gral forcing functions for freshwater systems, just as tides, hurricanes, and sealevel rise constantly revise the boundaries between land and water in coastal systems. For these reasons, and as stated in Chapter 1, “aquatic ecosystems” collectively refers to aquatic and related terrestrial ecosystems unless noted otherwise.
The conceptual challenges of valuing ecosystem services involve explicit description and adequate assessment of the link (i.e., the ecological production function) between the structure and function of natural systems and the goods or services derived by humanity (see Figure 1-3). Describing structure is a relatively straightforward process, even in highly diverse ecosystems. Exceptions sometimes arise at the levels of small invertebrates and microorganisms. However, function is often difficult to infer from observed structure in natural systems. Furthermore, the relationship between ecosystem structure and function as well as how these attributes respond to disturbance are not often well understood. Indeed, ecological investigations of aquatic systems show no signs of running out of questions about how these systems operate. Without comprehensive understanding of the behavior of aquatic systems, it is clearly difficult to describe thoroughly all of the services these systems provide society. Although valuing ecosystem services that are not completely understood is possible (see Chapters 4 and 5 for further information and examples), when valuation becomes an important input in environmental decision-making, there is the risk that the valuation may be incomplete.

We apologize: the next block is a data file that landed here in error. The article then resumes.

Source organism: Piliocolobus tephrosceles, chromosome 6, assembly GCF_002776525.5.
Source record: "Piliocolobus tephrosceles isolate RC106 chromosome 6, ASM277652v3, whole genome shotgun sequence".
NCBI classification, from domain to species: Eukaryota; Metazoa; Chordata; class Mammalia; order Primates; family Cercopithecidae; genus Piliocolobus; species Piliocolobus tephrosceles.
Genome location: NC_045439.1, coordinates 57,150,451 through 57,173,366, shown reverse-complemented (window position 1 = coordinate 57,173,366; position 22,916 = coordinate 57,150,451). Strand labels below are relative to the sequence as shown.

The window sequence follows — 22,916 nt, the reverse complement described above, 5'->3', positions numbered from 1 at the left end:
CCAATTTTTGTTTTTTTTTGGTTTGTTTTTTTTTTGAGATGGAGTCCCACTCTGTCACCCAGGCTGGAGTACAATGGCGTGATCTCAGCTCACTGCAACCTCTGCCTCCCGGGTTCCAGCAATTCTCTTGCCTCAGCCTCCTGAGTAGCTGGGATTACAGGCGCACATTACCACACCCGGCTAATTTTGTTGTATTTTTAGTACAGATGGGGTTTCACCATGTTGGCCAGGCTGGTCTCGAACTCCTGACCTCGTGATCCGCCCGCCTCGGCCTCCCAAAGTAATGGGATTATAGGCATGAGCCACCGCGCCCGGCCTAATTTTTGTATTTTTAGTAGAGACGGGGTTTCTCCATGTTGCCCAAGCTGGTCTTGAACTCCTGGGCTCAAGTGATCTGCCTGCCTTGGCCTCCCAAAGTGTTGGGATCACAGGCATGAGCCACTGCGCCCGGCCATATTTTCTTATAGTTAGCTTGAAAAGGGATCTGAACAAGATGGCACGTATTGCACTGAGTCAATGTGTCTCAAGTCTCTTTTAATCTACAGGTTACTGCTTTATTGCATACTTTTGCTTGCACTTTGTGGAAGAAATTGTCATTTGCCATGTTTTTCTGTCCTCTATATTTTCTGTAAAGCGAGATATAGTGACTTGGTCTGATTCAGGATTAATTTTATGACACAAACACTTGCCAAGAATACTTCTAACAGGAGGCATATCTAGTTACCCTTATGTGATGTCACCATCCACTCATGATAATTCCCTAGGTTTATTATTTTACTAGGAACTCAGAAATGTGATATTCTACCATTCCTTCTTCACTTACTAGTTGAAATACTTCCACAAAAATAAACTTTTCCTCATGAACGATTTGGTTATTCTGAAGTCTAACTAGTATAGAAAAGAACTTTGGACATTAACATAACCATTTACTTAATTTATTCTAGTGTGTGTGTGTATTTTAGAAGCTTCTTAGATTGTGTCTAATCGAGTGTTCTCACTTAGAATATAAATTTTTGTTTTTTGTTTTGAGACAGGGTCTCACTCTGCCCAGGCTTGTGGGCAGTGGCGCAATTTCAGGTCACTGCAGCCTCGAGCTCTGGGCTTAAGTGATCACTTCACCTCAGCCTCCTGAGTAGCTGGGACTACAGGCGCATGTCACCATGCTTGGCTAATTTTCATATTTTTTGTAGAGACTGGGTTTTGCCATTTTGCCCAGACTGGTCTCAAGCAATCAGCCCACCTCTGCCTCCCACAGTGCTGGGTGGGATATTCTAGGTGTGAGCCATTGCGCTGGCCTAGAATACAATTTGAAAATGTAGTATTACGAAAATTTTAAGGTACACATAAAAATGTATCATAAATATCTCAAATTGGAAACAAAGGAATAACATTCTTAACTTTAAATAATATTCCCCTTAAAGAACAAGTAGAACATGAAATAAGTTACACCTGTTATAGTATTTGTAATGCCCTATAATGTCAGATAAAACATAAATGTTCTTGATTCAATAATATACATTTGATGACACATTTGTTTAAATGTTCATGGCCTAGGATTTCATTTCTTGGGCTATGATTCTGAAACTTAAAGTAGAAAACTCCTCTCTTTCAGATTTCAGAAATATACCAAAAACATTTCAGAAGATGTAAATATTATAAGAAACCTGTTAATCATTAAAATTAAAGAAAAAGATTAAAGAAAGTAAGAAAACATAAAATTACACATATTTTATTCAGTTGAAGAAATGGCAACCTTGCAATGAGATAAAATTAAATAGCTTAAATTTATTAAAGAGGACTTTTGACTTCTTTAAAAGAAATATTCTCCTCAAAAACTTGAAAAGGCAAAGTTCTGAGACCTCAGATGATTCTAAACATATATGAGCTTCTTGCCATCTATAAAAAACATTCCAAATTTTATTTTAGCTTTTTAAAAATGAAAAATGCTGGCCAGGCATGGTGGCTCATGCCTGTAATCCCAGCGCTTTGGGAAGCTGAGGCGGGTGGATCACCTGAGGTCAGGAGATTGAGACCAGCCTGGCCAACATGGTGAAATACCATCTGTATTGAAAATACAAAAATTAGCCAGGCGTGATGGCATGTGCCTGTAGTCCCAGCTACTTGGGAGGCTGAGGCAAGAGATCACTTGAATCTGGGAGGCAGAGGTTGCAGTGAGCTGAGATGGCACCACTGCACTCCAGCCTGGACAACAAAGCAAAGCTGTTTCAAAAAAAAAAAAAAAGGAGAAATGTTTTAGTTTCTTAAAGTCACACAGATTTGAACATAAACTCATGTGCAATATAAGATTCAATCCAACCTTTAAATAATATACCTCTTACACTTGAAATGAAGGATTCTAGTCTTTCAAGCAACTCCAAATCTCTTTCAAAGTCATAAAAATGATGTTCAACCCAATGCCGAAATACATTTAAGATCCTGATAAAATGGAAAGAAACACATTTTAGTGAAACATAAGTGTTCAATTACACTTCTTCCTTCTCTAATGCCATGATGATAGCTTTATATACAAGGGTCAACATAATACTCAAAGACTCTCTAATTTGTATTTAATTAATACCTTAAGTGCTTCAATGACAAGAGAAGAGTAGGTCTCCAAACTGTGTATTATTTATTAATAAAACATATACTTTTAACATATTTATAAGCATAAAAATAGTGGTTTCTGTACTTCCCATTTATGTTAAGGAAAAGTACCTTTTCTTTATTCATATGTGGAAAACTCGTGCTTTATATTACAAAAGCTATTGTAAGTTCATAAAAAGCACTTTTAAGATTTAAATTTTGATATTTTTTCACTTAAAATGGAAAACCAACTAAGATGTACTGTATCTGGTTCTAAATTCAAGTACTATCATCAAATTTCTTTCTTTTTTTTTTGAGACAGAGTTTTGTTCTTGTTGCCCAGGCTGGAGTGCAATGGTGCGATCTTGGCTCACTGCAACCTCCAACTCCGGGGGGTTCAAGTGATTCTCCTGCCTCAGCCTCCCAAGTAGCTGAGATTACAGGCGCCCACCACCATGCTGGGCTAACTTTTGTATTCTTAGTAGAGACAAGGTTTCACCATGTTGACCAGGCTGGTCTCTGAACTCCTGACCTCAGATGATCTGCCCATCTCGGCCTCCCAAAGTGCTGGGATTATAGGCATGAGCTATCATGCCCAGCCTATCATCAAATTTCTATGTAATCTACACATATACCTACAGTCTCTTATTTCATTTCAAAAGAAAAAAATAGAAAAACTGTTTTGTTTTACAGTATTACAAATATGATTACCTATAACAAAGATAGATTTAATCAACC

There have only been a few attempts to develop explicit maps of the linkage between aquatic ecosystem structure/function and value. There are, however, a multitude of efforts to separately identify ecosystem functions, goods, services, values, and/or other elements in the linkage without developing a comprehensive argument. One consequence of this disconnect is a diverse literature that suffers somewhat from indistinct terminology, highly variable perspectives, and considerable divergent convictions. Despite these shortcomings, the core issue of how to assess and value aquatic ecosystem services is intuitive and important enough to support some synthesis—especially as related to environmental decision-making.
The goal of this chapter is to review and summarize some of the common elements in the published literature concerning the identification of aquatic ecosystem functions and their linkage to goods and services for subsequent economic valuation. It also includes a summary review of the extent and status of aquatic ecosystems in the United States and some of the issues that continue to complicate efforts to value aquatic ecosystem services. The chapter closes with a summary of its conclusions and recommendations.